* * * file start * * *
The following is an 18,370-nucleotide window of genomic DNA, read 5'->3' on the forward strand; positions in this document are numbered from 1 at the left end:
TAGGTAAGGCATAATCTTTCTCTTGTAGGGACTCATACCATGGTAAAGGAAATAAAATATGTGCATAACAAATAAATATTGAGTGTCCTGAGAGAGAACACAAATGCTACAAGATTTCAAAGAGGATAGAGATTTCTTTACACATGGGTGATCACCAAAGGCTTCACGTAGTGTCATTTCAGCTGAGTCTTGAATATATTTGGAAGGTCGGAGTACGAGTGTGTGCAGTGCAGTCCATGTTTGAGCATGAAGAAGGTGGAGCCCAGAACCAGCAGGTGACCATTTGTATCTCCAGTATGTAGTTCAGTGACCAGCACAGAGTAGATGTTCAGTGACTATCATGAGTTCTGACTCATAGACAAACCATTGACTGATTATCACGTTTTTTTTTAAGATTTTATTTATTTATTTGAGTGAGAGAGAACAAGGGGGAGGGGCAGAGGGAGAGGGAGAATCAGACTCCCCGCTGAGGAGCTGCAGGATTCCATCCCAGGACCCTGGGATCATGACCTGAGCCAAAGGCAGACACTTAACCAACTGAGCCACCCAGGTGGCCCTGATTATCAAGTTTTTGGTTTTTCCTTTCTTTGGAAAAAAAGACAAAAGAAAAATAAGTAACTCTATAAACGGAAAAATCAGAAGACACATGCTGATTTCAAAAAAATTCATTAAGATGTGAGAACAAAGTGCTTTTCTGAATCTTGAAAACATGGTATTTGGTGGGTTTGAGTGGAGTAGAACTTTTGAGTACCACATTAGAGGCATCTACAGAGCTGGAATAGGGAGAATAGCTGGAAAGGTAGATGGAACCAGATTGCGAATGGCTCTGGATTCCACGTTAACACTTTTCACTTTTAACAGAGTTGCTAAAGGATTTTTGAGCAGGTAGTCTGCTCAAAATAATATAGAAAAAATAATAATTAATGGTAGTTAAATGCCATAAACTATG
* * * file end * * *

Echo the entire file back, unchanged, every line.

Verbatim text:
The following is an 18,370-nucleotide window of genomic DNA, read 5'->3' on the forward strand; positions in this document are numbered from 1 at the left end:
TAGGTAAGGCATAATCTTTCTCTTGTAGGGACTCATACCATGGTAAAGGAAATAAAATATGTGCATAACAAATAAATATTGAGTGTCCTGAGAGAGAACACAAATGCTACAAGATTTCAAAGAGGATAGAGATTTCTTTACACATGGGTGATCACCAAAGGCTTCACGTAGTGTCATTTCAGCTGAGTCTTGAATATATTTGGAAGGTCGGAGTACGAGTGTGTGCAGTGCAGTCCATGTTTGAGCATGAAGAAGGTGGAGCCCAGAACCAGCAGGTGACCATTTGTATCTCCAGTATGTAGTTCAGTGACCAGCACAGAGTAGATGTTCAGTGACTATCATGAGTTCTGACTCATAGACAAACCATTGACTGATTATCACGTTTTTTTTTAAGATTTTATTTATTTATTTGAGTGAGAGAGAACAAGGGGGAGGGGCAGAGGGAGAGGGAGAATCAGACTCCCCGCTGAGGAGCTGCAGGATTCCATCCCAGGACCCTGGGATCATGACCTGAGCCAAAGGCAGACACTTAACCAACTGAGCCACCCAGGTGGCCCTGATTATCAAGTTTTTGGTTTTTCCTTTCTTTGGAAAAAAAGACAAAAGAAAAATAAGTAACTCTATAAACGGAAAAATCAGAAGACACATGCTGATTTCAAAAAAATTCATTAAGATGTGAGAACAAAGTGCTTTTCTGAATCTTGAAAACATGGTATTTGGTGGGTTTGAGTGGAGTAGAACTTTTGAGTACCACATTAGAGGCATCTACAGAGCTGGAATAGGGAGAATAGCTGGAAAGGTAGATGGAACCAGATTGCGAATGGCTCTGGATTCCACGTTAACACTTTTCACTTTTAACAGAGTTGCTAAAGGATTTTTGAGCAGGTAGTCTGCTCAAAATAATATAGAAAAAATAATAATTAATGGTAGTTAAATGCCATAAACTATG